Image 1 of 8: Jordan: The jury’s still out... Cigarette smoke is like oxygen for Jordanians. Who can handle Amman’s stressful traffic without lighting up? A smoking ban last year (2103) targeted not only cigarettes but also Jordanian’s beloved sheesha. Will the Hashemite Kingdom actually start enforcing this smoking ban or are they just blowing smoke?
Image 1 of 8: Lebanon's lip-service to smoke ban: Lebanon's 2012 decision to outlaw tobacco was met with mixed reactions from smoking fanatics (aka the general public!), with some wondering if the Marlboro country should focus on more pressing issues like terrorism or an ever- elusive cabinet. What harm a Viceroy, asked the addicted old-guard?
Image 1 of 8: Dubai: Not beating about the bush but not making it black and white either, the UAE has chosen perhaps the most complex smoking ban to discourage their citizens from lighting up. According to the law, smokers should be given a 20 square foot radius and smoking is not allowed in restaurants less than 1,000 square feet in size. Decide, Dubai.
Image 1 of 8: Kuwait: The tiny oil kingdom banned smoking of cigarettes and sheesha in all public places in 2013, but WHO is really following this law?
Image 1 of 8: Qatar: All talk, but still smoke: Over 200,000 people light up in Qatar, while there is talk of tightening up current anti-smoking laws. In 2012, Qatar added graphic images of damaged jaws and lungs to tobacco packets, but that offended smoker sensibilities and companies are campaigning to remove the labels.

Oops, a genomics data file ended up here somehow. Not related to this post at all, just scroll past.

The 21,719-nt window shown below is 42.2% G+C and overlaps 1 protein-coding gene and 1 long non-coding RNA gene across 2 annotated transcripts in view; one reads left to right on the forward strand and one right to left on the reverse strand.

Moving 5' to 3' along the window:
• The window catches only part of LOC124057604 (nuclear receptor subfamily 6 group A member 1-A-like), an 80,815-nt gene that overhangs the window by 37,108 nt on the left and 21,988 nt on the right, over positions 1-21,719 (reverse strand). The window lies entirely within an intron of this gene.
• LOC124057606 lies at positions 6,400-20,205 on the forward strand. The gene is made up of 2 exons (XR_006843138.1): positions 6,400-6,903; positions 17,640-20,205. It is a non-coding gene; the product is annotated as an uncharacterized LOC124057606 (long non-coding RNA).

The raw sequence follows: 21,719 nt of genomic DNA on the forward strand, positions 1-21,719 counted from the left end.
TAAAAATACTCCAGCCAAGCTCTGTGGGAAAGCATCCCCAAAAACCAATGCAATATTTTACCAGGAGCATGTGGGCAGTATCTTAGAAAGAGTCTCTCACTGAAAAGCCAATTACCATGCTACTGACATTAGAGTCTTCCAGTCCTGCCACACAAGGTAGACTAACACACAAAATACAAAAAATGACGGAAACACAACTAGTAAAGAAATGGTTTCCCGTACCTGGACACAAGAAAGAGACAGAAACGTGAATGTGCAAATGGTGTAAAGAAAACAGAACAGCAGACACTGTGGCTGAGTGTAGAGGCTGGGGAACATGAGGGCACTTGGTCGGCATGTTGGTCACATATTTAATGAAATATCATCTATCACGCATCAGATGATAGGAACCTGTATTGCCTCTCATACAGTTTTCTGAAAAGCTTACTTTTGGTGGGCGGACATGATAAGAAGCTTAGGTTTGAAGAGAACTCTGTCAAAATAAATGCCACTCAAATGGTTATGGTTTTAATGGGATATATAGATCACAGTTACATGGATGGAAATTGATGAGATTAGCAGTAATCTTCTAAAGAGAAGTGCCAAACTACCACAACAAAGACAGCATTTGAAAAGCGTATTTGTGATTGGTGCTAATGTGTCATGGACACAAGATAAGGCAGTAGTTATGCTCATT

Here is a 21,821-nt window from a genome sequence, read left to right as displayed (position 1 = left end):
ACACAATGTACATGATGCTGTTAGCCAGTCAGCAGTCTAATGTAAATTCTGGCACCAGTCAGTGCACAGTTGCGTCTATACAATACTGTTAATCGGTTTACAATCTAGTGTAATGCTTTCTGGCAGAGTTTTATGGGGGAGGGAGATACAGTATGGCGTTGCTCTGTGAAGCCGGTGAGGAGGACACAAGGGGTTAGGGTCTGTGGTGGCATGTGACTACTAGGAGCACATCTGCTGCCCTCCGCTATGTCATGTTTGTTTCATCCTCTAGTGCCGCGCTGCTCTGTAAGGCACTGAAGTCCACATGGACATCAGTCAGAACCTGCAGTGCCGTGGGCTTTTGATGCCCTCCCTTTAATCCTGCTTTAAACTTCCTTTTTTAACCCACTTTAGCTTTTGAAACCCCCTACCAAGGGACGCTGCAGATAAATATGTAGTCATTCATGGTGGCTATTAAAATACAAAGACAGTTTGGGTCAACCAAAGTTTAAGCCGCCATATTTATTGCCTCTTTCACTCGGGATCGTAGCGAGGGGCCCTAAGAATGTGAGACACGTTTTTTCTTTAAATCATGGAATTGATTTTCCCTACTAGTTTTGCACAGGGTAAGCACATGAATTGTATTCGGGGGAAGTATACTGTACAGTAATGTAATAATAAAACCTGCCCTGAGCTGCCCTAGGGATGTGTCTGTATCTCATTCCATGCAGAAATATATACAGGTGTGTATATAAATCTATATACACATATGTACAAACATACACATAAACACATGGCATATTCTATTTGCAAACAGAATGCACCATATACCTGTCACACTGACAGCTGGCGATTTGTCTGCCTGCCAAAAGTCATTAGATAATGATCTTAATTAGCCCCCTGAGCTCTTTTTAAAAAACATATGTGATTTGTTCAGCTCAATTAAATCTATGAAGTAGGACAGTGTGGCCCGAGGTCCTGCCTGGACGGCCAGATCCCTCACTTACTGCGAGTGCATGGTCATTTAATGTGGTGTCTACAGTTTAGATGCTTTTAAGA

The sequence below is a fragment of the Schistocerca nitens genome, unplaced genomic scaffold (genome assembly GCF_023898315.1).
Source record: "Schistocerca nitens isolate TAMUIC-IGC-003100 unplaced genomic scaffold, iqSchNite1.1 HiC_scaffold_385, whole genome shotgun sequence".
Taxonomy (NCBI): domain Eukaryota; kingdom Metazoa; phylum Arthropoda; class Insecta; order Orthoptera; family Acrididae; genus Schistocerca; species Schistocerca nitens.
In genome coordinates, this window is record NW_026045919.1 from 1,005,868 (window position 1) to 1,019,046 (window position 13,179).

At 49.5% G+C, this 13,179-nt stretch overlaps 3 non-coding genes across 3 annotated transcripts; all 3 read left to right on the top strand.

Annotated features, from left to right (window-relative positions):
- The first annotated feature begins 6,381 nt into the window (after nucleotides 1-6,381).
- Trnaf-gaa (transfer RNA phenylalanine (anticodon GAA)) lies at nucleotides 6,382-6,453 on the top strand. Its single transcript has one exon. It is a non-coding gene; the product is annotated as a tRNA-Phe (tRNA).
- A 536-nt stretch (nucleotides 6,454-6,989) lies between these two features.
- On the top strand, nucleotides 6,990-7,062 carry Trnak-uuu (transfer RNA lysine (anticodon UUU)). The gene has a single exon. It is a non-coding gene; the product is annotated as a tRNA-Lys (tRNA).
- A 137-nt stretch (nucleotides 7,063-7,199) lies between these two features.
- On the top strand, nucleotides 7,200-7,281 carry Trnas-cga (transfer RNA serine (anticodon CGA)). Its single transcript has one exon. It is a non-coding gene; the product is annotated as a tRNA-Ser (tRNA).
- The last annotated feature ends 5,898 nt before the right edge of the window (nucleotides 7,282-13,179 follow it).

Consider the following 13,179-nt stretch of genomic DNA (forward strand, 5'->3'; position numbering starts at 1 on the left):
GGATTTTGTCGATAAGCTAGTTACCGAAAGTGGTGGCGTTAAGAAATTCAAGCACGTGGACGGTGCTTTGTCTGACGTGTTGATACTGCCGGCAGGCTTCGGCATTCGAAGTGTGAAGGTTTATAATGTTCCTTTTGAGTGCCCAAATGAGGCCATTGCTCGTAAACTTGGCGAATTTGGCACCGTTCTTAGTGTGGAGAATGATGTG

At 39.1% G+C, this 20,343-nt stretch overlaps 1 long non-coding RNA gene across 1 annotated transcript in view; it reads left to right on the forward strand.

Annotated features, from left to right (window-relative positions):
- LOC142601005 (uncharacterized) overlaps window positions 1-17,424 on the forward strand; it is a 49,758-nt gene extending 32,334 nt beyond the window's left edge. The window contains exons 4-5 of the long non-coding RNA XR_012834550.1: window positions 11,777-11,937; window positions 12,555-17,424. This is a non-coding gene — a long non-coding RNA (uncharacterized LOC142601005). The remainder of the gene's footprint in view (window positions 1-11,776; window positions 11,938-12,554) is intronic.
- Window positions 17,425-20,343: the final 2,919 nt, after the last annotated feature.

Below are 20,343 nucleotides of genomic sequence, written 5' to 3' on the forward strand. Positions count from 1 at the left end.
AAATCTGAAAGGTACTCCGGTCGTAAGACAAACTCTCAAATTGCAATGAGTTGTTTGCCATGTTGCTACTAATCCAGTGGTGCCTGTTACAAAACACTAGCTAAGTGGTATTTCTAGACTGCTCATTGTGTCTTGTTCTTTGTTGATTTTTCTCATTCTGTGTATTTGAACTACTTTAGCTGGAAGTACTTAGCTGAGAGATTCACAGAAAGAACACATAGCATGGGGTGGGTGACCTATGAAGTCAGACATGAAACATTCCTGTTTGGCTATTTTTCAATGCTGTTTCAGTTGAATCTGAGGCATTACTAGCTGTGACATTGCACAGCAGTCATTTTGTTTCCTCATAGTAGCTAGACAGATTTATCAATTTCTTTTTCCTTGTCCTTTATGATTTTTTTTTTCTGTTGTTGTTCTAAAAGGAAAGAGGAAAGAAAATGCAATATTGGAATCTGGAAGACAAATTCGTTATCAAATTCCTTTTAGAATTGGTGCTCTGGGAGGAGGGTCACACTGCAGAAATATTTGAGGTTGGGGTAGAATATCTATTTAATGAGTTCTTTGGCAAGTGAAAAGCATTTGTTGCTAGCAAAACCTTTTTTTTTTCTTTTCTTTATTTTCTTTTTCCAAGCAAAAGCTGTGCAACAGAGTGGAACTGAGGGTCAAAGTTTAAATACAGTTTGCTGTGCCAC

Image 1 of 8: Bahrain: The smoking ban in Bahrain certainly has some wacky aspects to it. Smokers are prohibited from puffing around children and in their own cars! If Bahranis disobey they risk three months jail time, but to many the risk may be worth the nicotine fix.
Image 1 of 8: Saudi Arabia: A fatwa fag? Saudi’s slow-starting ban is no shocker - religious leaders say Islam promotes taking care of the body and health. But studies suggest 6 million Saudis spend their riyals on tobacco. Is the Quran stronger than the urge to puff Camels? Has the ban been executed or is execution still just a Friday thing.
Image 1 of 8: Egypt: Even Egypt, the biggest Arab consumer of cigarette products, is attempting a smoking ban. Egyptians smoke roughly 19 billion cigarettes a year, but a few major cities in Egypt, such as Alexandria and Cairo, have pledged to go smoke free. Only time will tell if Sisi’s new government can pry tobacco from the Arab Street’s hands.
The Middle East is a safe haven for smokers. Whether that be in taxis, supermarkets or even the doctor’s office - yep, no smokescreen there, we ain’t kidding you! So implementing a ban might set off a few angry smoke detectors in the form of grumpy puffers!
Shisha and smoking have become an important part of Arab culture. Those opposed to the ban insist that businesses will be negatively-affected, while the pro-ban (healthy, party poopers) brigade want some fresh air without those nasty “cancer sticks” in their faces all the time.
What seems like a sensible way to curb passive smoking has worked out well in European countries, but will it ever happen in the Middle East or is it just a smoky fantasy? A progress report of the smoking ban and how much traction it has had in the region follows in honor of WHO's World No Tobacco Day.
Fun Fact: Believe it or not, Syria pioneered the smoking ban in the region as early as 2010 before the country went up in smoke.